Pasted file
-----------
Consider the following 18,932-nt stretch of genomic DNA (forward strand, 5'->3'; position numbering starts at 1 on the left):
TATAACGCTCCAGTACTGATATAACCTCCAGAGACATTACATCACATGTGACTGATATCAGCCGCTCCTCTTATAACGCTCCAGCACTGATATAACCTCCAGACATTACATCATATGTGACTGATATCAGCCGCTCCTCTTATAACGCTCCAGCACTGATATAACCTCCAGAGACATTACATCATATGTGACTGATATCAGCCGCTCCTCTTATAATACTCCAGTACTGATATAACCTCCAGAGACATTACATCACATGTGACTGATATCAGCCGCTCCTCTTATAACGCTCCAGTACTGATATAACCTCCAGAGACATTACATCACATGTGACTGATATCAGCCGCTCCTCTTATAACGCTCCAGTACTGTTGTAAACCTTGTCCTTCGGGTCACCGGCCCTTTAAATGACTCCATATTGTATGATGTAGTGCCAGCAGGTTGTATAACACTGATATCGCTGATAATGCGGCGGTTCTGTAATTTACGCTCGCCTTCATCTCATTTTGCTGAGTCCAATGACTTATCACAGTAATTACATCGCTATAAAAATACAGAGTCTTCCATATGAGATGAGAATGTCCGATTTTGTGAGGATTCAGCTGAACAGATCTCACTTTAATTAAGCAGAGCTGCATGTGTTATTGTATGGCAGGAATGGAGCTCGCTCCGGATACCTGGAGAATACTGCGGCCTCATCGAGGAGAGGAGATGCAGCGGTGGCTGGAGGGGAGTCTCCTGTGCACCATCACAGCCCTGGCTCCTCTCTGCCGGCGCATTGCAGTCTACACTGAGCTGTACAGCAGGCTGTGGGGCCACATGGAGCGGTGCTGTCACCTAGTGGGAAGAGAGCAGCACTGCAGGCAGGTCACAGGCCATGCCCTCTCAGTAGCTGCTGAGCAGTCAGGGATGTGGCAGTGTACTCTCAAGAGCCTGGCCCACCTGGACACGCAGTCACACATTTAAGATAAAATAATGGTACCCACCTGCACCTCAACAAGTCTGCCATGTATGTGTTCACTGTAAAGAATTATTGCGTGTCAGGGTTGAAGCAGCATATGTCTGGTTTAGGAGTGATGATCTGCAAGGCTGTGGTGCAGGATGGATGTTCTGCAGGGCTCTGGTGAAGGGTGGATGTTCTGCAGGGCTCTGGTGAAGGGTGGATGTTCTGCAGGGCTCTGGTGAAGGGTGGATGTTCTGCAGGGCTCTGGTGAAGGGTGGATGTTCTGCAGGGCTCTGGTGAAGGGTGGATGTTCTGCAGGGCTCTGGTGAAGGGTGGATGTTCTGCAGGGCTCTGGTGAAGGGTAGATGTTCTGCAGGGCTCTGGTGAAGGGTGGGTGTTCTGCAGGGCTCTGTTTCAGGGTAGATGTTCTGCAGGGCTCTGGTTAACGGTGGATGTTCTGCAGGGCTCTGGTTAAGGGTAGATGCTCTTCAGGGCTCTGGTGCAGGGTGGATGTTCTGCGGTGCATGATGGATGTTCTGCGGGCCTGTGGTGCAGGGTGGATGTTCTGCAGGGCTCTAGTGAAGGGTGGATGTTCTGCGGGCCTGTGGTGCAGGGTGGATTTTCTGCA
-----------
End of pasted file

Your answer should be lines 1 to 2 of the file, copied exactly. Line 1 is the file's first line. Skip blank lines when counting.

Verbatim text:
Consider the following 18,932-nt stretch of genomic DNA (forward strand, 5'->3'; position numbering starts at 1 on the left):
TATAACGCTCCAGTACTGATATAACCTCCAGAGACATTACATCACATGTGACTGATATCAGCCGCTCCTCTTATAACGCTCCAGCACTGATATAACCTCCAGACATTACATCATATGTGACTGATATCAGCCGCTCCTCTTATAACGCTCCAGCACTGATATAACCTCCAGAGACATTACATCATATGTGACTGATATCAGCCGCTCCTCTTATAATACTCCAGTACTGATATAACCTCCAGAGACATTACATCACATGTGACTGATATCAGCCGCTCCTCTTATAACGCTCCAGTACTGATATAACCTCCAGAGACATTACATCACATGTGACTGATATCAGCCGCTCCTCTTATAACGCTCCAGTACTGTTGTAAACCTTGTCCTTCGGGTCACCGGCCCTTTAAATGACTCCATATTGTATGATGTAGTGCCAGCAGGTTGTATAACACTGATATCGCTGATAATGCGGCGGTTCTGTAATTTACGCTCGCCTTCATCTCATTTTGCTGAGTCCAATGACTTATCACAGTAATTACATCGCTATAAAAATACAGAGTCTTCCATATGAGATGAGAATGTCCGATTTTGTGAGGATTCAGCTGAACAGATCTCACTTTAATTAAGCAGAGCTGCATGTGTTATTGTATGGCAGGAATGGAGCTCGCTCCGGATACCTGGAGAATACTGCGGCCTCATCGAGGAGAGGAGATGCAGCGGTGGCTGGAGGGGAGTCTCCTGTGCACCATCACAGCCCTGGCTCCTCTCTGCCGGCGCATTGCAGTCTACACTGAGCTGTACAGCAGGCTGTGGGGCCACATGGAGCGGTGCTGTCACCTAGTGGGAAGAGAGCAGCACTGCAGGCAGGTCACAGGCCATGCCCTCTCAGTAGCTGCTGAGCAGTCAGGGATGTGGCAGTGTACTCTCAAGAGCCTGGCCCACCTGGACACGCAGTCACACATTTAAGATAAAATAATGGTACCCACCTGCACCTCAACAAGTCTGCCATGTATGTGTTCACTGTAAAGAATTATTGCGTGTCAGGGTTGAAGCAGCATATGTCTGGTTTAGGAGTGATGATCTGCAAGGCTGTGGTGCAGGATGGATGTTCTGCAGGGCTCTGGTGAAGGGTGGATGTTCTGCAGGGCTCTGGTGAAGGGTGGATGTTCTGCAGGGCTCTGGTGAAGGGTGGATGTTCTGCAGGGCTCTGGTGAAGGGTGGATGTTCTGCAGGGCTCTGGTGAAGGGTGGATGTTCTGCAGGGCTCTGGTGAAGGGTGGATGTTCTGCAGGGCTCTGGTGAAGGGTAGATGTTCTGCAGGGCTCTGGTGAAGGGTGGGTGTTCTGCAGGGCTCTGTTTCAGGGTAGATGTTCTGCAGGGCTCTGGTTAACGGTGGATGTTCTGCAGGGCTCTGGTTAAGGGTAGATGCTCTTCAGGGCTCTGGTGCAGGGTGGATGTTCTGCGGTGCATGATGGATGTTCTGCGGGCCTGTGGTGCAGGGTGGATGTTCTGCAGGGCTCTAGTGAAGGGTGGATGTTCTGCGGGCCTGTGGTGCAGGGTGGATTTTCTGCA